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Greg Olbrich, gentle giant, gone at 51

THE absolutely awful and jaw-dropping news of Greg Olbrich's sudden death overnight while playing social basketball has rocked and will continue to send shockwaves throughout the basketball community in South Australia and further, this delightful human being's loss to us at just 51 a tragedy of the highest order.

Merely a week ago he was celebrating the 25th anniversary of his marriage to his soulmate Jill and, like most of us, looking forward to what the future held.

To believe he is now gone is almost beyond comprehension.

You recall all of the things you still wanted to say the next time you met, even as the reality sets in that this now can never come to pass.

A beefy tall centre in his basketball heyday, Greg reached his personal career zenith in 1995 when he won the Woollacott Medal as the fairest and most brilliant player in the SA State League, now known as NBL1 Central.

He was in excellent company too, the medal count ending in an inseparable draw between Greg and another notable personality, current Adelaide 36ers NBL coach Scott Ninnis.

While Ninnis at South Adelaide was spectacular with his breakaway dunks and 3-point range, Olbrich at Adelaide Giants turned a workmanlike interior presence into keyway domination and did it at a time the league included some truly prominent monster big men such as 36ers Hall of Famer Mark Davis.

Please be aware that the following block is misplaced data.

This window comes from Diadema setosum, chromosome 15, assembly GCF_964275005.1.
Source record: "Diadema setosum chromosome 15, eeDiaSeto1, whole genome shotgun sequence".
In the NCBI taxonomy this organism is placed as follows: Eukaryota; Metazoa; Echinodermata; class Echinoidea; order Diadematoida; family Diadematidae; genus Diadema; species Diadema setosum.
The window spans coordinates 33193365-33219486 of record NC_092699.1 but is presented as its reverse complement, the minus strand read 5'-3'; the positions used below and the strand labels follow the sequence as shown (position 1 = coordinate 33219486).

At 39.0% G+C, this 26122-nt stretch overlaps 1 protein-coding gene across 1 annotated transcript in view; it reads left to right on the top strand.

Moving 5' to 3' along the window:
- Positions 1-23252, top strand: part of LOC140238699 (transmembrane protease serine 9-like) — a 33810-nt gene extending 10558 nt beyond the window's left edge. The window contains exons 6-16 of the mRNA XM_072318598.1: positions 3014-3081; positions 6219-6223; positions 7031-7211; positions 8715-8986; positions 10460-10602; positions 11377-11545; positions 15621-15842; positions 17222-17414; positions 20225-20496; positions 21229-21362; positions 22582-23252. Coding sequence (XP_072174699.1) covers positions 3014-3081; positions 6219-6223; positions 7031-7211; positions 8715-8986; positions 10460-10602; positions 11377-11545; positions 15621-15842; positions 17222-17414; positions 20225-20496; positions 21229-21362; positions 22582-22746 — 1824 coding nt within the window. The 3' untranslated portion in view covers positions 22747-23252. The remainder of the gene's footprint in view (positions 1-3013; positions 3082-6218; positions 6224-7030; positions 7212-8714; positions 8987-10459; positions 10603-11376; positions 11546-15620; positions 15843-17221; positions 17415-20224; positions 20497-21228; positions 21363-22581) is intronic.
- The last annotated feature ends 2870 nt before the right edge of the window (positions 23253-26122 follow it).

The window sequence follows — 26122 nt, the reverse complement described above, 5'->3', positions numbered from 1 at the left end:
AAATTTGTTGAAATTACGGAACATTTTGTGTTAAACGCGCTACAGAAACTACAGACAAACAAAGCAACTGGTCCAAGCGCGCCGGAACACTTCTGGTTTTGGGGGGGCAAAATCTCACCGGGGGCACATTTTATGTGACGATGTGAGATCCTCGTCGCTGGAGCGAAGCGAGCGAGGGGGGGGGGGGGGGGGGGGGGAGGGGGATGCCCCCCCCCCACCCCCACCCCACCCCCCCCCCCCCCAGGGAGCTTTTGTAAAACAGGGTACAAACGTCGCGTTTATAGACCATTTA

Olbrich and Ninnis forever will remain inexorably linked.

The irony in Ninnis' contract extension to coach the 36ers is one of his major SA targets when he is a free agent will be Illawarra Hawks tyro Lachlan Olbrich, one of Greg's two sons.

Having successfully traversed some tough personal times, Greg's inherent kindness and jovial personality made him an extremely popular person to be around.

Always with a ready smile and a willing ear, he personified the best in a human being, husband, father, brother and friend. To say he will long be remembered, forever missed and our time with him cherished, is still a monumental understatement.

He suffered a cardiac arrest playing the game that he loved, in the Morphett Vale Stadium where he even once worked as Basketball Operations Manager for Southern Tigers Basketball Association and where many of his fondest memories were made.

May his family take comfort in knowing so intimately the man that he was and may he forever rest in peace.

Mar 28

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